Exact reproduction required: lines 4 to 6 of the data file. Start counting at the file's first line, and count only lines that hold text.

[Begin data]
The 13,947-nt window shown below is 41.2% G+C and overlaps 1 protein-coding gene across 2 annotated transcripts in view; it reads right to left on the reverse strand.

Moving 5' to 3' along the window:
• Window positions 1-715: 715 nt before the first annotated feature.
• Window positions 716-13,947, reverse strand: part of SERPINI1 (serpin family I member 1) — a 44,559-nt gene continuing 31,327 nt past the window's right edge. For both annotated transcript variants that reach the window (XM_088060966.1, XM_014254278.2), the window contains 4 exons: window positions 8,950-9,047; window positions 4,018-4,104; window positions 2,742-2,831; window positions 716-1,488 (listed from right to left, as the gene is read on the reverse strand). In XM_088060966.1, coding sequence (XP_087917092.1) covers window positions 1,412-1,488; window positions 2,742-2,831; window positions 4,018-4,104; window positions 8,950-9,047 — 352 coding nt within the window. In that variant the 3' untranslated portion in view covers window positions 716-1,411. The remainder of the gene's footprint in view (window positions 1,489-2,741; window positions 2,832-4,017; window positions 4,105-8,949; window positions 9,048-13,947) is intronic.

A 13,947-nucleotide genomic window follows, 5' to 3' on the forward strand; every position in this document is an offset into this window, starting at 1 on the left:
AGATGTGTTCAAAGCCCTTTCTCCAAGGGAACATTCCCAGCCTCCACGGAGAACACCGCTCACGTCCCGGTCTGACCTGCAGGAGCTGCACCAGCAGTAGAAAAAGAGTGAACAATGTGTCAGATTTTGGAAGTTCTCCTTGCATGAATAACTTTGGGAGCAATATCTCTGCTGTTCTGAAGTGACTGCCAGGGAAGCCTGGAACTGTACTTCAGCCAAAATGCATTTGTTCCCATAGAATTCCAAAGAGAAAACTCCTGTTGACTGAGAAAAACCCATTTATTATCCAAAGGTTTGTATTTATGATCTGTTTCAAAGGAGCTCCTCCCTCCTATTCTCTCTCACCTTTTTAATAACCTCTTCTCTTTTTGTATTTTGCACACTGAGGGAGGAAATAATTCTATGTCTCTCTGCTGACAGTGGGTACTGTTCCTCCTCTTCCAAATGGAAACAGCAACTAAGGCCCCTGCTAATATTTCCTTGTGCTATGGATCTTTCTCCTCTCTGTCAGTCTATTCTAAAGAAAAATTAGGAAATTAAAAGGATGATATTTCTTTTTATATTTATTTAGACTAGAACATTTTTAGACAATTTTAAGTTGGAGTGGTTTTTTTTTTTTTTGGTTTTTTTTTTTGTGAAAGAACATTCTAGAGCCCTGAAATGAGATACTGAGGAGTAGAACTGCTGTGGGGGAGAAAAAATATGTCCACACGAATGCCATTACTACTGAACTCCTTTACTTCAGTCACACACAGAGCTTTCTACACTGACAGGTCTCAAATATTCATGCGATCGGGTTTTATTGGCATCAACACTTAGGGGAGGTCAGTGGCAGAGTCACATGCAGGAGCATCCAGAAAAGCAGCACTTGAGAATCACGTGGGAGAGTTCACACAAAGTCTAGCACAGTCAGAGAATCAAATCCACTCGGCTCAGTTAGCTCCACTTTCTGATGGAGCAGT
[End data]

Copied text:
• Window positions 716-13,947, reverse strand: part of SERPINI1 (serpin family I member 1) — a 44,559-nt gene continuing 31,327 nt past the window's right edge. For both annotated transcript variants that reach the window (XM_088060966.1, XM_014254278.2), the window contains 4 exons: window positions 8,950-9,047; window positions 4,018-4,104; window positions 2,742-2,831; window positions 716-1,488 (listed from right to left, as the gene is read on the reverse strand). In XM_088060966.1, coding sequence (XP_087917092.1) covers window positions 1,412-1,488; window positions 2,742-2,831; window positions 4,018-4,104; window positions 8,950-9,047 — 352 coding nt within the window. In that variant the 3' untranslated portion in view covers window positions 716-1,411. The remainder of the gene's footprint in view (window positions 1,489-2,741; window positions 2,832-4,017; window positions 4,105-8,949; window positions 9,048-13,947) is intronic.

A 13,947-nucleotide genomic window follows, 5' to 3' on the forward strand; every position in this document is an offset into this window, starting at 1 on the left:
AGATGTGTTCAAAGCCCTTTCTCCAAGGGAACATTCCCAGCCTCCACGGAGAACACCGCTCACGTCCCGGTCTGACCTGCAGGAGCTGCACCAGCAGTAGAAAAAGAGTGAACAATGTGTCAGATTTTGGAAGTTCTCCTTGCATGAATAACTTTGGGAGCAATATCTCTGCTGTTCTGAAGTGACTGCCAGGGAAGCCTGGAACTGTACTTCAGCCAAAATGCATTTGTTCCCATAGAATTCCAAAGAGAAAACTCCTGTTGACTGAGAAAAACCCATTTATTATCCAAAGGTTTGTATTTATGATCTGTTTCAAAGGAGCTCCTCCCTCCTATTCTCTCTCACCTTTTTAATAACCTCTTCTCTTTTTGTATTTTGCACACTGAGGGAGGAAATAATTCTATGTCTCTCTGCTGACAGTGGGTACTGTTCCTCCTCTTCCAAATGGAAACAGCAACTAAGGCCCCTGCTAATATTTCCTTGTGCTATGGATCTTTCTCCTCTCTGTCAGTCTATTCTAAAGAAAAATTAGGAAATTAAAAGGATGATATTTCTTTTTATATTTATTTAGACTAGAACATTTTTAGACAATTTTAAGTTGGAGTGGTTTTTTTTTTTTTTGGTTTTTTTTTTTGTGAAAGAACATTCTAGAGCCCTGAAATGAGATACTGAGGAGTAGAACTGCTGTGGGGGAGAAAAAATATGTCCACACGAATGCCATTACTACTGAACTCCTTTACTTCAGTCACACACAGAGCTTTCTACACTGACAGGTCTCAAATATTCATGCGATCGGGTTTTATTGGCATCAACACTTAGGGGAGGTCAGTGGCAGAGTCACATGCAGGAGCATCCAGAAAAGCAGCACTTGAGAATCACGTGGGAGAGTTCACACAAAGTCTAGCACAGTCAGAGAATCAAATCCACTCGGCTCAGTTAGCTCCACTTTCTGATGGAGCAGT